The former Angeleno critic returns to review L & E Oyster Bar.
"What you're competing against consists mostly of faded memories of bad steam-table food," the critic says of Brandon Boudet's Irish eats.
Gold considers the West L.A. burger bar through the prism of Myhrvold, Umami Burger, and Blumenthal.
Dubs the chili crab a "cult dish" at its new Tiara Cafe location.
Jonathan Gold should always be first.
The gorgeous Trattoria Neapolis is reviewed by LA Weekly
The critic calls Jason Neroni's recipes "sunny and straightforward."
The critic was married at what he refers to as "one of the city's best."
We're excited for mole meatball sandwiches and a new burger.
Rosemead's new Sichuan earns mighty accolades for its hand-cut noodles and six-spice broth.
The critic declares, "nothing here is revolutionary; almost everything here is good" at Osteria Drago.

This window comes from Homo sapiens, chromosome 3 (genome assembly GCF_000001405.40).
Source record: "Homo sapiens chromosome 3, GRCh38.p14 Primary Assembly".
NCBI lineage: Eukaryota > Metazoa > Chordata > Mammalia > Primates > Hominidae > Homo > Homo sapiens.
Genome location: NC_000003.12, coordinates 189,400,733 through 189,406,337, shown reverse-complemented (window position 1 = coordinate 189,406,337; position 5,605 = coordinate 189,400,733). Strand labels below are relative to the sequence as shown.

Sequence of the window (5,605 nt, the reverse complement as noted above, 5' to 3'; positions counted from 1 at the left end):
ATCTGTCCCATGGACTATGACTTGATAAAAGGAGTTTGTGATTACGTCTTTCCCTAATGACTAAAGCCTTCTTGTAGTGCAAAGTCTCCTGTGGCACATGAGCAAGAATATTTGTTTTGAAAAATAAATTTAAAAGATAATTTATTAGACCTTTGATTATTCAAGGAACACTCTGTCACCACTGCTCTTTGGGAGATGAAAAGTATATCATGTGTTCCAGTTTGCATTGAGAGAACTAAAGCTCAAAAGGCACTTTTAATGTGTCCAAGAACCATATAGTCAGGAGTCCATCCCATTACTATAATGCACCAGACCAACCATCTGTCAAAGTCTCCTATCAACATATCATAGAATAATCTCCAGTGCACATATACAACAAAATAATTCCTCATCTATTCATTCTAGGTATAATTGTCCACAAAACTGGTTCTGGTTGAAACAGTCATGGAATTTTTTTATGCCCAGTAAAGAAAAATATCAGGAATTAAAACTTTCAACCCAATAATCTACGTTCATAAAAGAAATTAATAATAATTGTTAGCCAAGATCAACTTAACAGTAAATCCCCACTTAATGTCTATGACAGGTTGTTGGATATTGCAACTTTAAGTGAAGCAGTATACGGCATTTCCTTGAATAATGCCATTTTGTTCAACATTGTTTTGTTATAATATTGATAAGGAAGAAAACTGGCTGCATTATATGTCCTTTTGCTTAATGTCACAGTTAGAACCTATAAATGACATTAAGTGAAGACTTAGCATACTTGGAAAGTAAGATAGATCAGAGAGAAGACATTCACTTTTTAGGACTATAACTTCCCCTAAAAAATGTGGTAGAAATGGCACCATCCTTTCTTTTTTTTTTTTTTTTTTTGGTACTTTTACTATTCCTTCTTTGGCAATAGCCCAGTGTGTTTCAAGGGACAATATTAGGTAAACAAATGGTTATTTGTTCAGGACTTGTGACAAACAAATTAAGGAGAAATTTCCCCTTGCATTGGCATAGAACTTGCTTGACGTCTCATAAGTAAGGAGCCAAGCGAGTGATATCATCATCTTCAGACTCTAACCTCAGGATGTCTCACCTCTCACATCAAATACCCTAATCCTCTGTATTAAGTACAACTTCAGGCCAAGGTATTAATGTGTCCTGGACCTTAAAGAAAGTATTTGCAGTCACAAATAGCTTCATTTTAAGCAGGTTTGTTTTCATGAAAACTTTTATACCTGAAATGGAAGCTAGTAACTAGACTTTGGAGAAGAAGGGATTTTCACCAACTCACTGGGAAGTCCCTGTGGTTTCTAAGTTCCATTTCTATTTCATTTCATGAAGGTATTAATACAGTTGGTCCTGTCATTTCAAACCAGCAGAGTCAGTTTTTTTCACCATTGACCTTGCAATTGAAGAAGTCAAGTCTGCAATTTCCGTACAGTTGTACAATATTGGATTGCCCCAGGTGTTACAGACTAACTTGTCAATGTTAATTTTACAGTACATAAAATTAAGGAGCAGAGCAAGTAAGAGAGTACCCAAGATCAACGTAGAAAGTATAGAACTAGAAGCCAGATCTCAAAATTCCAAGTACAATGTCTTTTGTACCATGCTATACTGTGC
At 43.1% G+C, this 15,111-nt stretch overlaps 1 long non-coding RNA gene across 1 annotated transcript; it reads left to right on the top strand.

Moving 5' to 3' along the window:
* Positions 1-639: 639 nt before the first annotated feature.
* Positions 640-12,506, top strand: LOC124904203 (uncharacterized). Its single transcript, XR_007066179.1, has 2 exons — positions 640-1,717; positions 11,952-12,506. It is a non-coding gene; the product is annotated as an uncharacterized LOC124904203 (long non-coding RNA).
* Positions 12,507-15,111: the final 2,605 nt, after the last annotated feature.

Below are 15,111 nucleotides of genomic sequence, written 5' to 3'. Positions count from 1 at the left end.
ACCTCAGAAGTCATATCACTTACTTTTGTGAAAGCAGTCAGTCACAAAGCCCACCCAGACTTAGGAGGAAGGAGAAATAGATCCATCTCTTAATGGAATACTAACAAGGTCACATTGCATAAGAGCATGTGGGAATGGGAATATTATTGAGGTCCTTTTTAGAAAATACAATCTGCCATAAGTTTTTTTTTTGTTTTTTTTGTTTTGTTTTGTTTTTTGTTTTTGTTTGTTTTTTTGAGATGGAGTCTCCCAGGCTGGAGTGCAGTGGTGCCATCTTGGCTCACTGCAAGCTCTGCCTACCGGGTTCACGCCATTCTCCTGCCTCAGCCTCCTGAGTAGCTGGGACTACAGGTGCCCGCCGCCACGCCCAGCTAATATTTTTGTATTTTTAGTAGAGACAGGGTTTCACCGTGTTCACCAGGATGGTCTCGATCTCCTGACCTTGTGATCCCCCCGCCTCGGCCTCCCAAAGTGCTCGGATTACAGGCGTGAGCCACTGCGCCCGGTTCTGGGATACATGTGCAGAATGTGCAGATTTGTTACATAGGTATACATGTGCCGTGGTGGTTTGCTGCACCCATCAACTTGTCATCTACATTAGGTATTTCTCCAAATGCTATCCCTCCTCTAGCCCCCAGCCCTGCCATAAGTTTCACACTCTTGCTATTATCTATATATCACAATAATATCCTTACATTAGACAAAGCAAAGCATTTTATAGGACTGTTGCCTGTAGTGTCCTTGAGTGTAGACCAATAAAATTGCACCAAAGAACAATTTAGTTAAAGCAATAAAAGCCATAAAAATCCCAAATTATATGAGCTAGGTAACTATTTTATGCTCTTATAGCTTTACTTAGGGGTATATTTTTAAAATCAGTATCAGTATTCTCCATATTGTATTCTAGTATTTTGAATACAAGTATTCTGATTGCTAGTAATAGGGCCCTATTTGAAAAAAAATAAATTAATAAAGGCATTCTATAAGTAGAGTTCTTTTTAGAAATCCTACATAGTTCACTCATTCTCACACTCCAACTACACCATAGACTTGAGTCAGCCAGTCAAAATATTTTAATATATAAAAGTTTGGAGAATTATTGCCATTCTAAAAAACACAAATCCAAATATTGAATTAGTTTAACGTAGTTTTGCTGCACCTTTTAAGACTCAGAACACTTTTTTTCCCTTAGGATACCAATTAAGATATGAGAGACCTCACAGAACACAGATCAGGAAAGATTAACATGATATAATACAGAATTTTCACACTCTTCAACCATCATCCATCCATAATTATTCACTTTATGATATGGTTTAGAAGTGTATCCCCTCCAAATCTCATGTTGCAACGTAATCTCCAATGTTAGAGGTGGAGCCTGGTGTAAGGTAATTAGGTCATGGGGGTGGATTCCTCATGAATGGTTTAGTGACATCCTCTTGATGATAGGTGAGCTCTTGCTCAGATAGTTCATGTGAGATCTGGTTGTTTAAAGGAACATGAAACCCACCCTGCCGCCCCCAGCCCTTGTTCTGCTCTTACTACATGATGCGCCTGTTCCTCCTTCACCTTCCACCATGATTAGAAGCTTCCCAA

The moles blow the critic away, while other dishes are too weird, as Besha takes her first step into Gold turf.
He calls chef Casey Lane the dark prince of 'No Substitutions, No Modifications."
The restaurant is doing the same old small plates and market-stalking, but with more honesty than most of the others, she concludes.
The L.A. Weekly editor susses out Catalina's "most ambitious restaurant."
It might involve cruelty-free soap and kolhrabi.
L.A.'s new critic turns her direct approach on the good, but "not great" burgers at Nancy Silverton and Amy Pressman's place.
Increasingly, the Matsuhisa veteran is being praised for his produce more than his sashimi.
The critic calls the place, "crafty, folky, a bit clumsy and subtly manipulative."
The L.A. Weekly critic gives Micah Wexler the standing ovation he deserves.